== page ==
Now, you wouldn’t think that a simple roast chicken would tolerate much variation from the usual preparation: Season it, roast it, rest it, carve it. But it’s the little things that set the River Cottage method apart. First, the amount of butter used is quite frankly astounding, but once you taste the end result you’ll be happy you followed directions. The unorthodox technique — opening the body cavity wide; making multiple temperature adjustments; dousing the roasted meat in the buttery drippings — yields a moist bird with shatteringly crunchy skin, despite a relatively brief cooking time. It’s practically the antithesis of the widely lauded Zuni Cafe method, but the end result is equally eye-opening.

When I write about a dish I’ve made from a published source, I usually rewrite the recipe in my own words. (Listing a single recipe verbatim is almost certainly within the bounds of fair use, but as a professional writer I’m hypersensitive to issues of authorship. Call me wacky.) But this time, I’m giving you the real McCoy. Not so much because I want you to make this roast chicken — although I suspect it would make a nice change from your usual method, as it was for us — but because I want you to understand the author’s gift of turning even this simple weekend classic into an exercise in clarity, poetry, and deliciousness.

(c)2008 AEC **all rights reserved**(c)2008 AEC **all rights reserved**(c)2008 AEC **all rights reserved**(c)2008 AEC **all rights reserved**(c)2008 AEC **all rights reserved**

Herb Roast Chicken
- excerpted from The River Cottage Meat Book

1 small but plump roasting chicken weighing about 3 to 4 pounds
7 tablespoons soft butter
generous handfuls of fresh herbs, roughly chopped
1 garlic clove, crushed
1/2 glass of white wine
salt and freshly ground black pepper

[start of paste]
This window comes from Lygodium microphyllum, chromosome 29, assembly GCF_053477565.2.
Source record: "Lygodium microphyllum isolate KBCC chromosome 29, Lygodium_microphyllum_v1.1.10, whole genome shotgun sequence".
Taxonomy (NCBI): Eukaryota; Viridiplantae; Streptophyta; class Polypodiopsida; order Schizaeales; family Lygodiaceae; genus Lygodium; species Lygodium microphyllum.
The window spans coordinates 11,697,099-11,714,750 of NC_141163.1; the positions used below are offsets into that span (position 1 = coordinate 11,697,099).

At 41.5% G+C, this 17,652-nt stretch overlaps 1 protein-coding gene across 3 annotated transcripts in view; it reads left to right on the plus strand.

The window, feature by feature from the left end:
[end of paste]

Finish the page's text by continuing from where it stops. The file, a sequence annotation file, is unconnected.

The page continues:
Take off any string or elastic trussing from the chicken, place the bird in a roasting pan, and spread out its legs from the body. Enlarge the opening of the cavity with your fingers, so hot air can circulate inside the bird. It will cook quicker like that.

Put the butter in a bowl, throw in the roughly chopped herbs and the garlic, and season well with salt and pepper. Mix together with your fingers, then smear all over the chicken, inside and out. (Note from Anita: I also gently loosen the skin and spread some butter directly onto the meat. Yum.)

Place in the center of a hot oven (400F) and leave for 20 minutes (phase 1). Then baste the chicken [with the drippings], turn the oven down to 350F, pour the wine into the pan (not over the bird), and roast the bird for another 30 to 40 minutes (phase 2), depending on its size. Open the oven door, turn the oven off, and leave the bird for 15 to 20 minutes (phase 3). This is usually enough time to roast a small chicken through without burning the skin (the reason I prefer small chickens for roasting.) For a bigger bird, you will have to make the necessary adjustments, adding a few minutes to each phase. You may also wish to protect the bird’s skin with buttered foil for, say, the first 20 minutes of phase 2. A good test for doneness is to pierce that part of the bird where the thigh joins the breast; the juices released should run clear.

Forget about gravy. Carve the bird in the pan, as coarsely and crudely as you like (no wafer-thin breast slices, please), letting the pieces fall into the buttery pan juices and letting the fresh juices from carving mingle with the rest. Then take the pan to the table and pass it round your family or guests in the pecking order of your choosing, so they can pull out the bits they fancy. Pass it round a second time, to help redress grievances and encourage the further and fairer distribution of juices.